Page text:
Wednesday, March 20, 2024

Second Doctor Revisited: "The Mind Robber"

As TJ and I work through Classic Doctor Who and while we wait for the Fifteenth Doctor’s first season, I still have plenty of thoughts about the Second Doctor’s era to ramble on about. So for this installment of revisiting the Doctor’s stories, I’m talking about “The Mind Roober”. 

So like many Classic Who stories, the first episode was quite slow. Par for the course with Classic Who, but I can’t imagine being pulled into the story like this back in the 1960s. I feel like I have to binge the whole 2-10 episodes (depending on the story) for it to hold my attention. It’s one of the reasons I’m glad Doctor Who is 40-60 minutes in Modern Who. It’s more like a mini-movie every episode. 

I just had to chuckle at the temporary recasting of Jamie in the land of fiction. Looking into it, Frazer Hines had contracted chicken pox from his nephew, so they had to continue the story without him. What a clever way to keep the show moving along even without the full cast present. Reminds me of when William Hartnell was on vacation so they used a silent stand-in for his hand during “The Celestial Toymaker”. Doctor Who has always kind of been clever about how to use their cast to work around illness and the actors’ personal lives. 

Being the father of little children, the land of fiction reminded me of my toddler’s imaginative play (also reminded me of fan fiction I’ve written too, I guess). To whatever extent, what geek wouldn’t want to put themselves in the middle of their favorite stories, even for a moment. It makes me wonder which works of fiction I might encounter if I were pulled in like the Doctor and his TARDIS team.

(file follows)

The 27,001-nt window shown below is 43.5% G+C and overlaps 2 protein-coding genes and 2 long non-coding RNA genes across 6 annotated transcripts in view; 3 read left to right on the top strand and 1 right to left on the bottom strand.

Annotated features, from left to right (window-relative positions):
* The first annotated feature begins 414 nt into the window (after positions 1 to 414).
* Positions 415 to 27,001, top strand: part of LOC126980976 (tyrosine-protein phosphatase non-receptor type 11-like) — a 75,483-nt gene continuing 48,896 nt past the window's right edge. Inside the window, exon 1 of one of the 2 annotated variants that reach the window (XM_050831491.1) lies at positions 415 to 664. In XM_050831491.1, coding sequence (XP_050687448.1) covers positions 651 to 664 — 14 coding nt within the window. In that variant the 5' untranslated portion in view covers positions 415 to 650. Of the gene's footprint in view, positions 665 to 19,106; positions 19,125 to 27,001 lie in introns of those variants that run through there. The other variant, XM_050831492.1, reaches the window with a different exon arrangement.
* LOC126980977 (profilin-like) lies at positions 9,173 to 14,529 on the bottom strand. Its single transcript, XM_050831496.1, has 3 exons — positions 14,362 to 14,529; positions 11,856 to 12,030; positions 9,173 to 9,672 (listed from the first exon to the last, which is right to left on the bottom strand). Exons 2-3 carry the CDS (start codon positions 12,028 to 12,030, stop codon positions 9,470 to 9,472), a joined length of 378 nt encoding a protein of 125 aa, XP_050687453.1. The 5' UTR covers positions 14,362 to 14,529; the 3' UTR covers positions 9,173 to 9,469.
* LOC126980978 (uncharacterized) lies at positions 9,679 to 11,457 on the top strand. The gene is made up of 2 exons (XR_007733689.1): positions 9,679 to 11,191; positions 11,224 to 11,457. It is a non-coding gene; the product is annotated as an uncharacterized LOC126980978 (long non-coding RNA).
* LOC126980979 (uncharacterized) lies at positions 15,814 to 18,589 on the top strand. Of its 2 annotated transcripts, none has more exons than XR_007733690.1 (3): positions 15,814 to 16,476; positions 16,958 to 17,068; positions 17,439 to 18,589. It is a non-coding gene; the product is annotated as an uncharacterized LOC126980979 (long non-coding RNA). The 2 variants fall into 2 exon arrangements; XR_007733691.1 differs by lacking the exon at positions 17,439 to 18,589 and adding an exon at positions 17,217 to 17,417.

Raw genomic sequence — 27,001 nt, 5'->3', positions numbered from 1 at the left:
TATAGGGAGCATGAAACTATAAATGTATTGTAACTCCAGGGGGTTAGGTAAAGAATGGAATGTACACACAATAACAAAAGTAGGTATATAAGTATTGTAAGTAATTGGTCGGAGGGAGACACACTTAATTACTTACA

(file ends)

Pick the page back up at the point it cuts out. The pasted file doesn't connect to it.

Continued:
This would have meant nothing to viewers back when the story first came out, but every time there was a mention of “the intelligence” or “the master” I had to stop myself. For viewers of Modern Who (or anyone who has seen later Classic Who after this point), references to “intelligence” or “master” will likely bring to mind a couple of recurring Doctor Who villains. Even having seen this story before, I had to stop and check the TARDIS wiki to make sure I hadn’t forgotten a Great Intelligence or Master story.

Let’s close out these ramblings with a question for you guys. Which books/stories/movies do you think would be included if this story had been done with one of the modern Doctors? The first things that come to my mind are some kind of sitcom spoof, Harry Potter, or a generic superhero (I suppose they had that in this episode).

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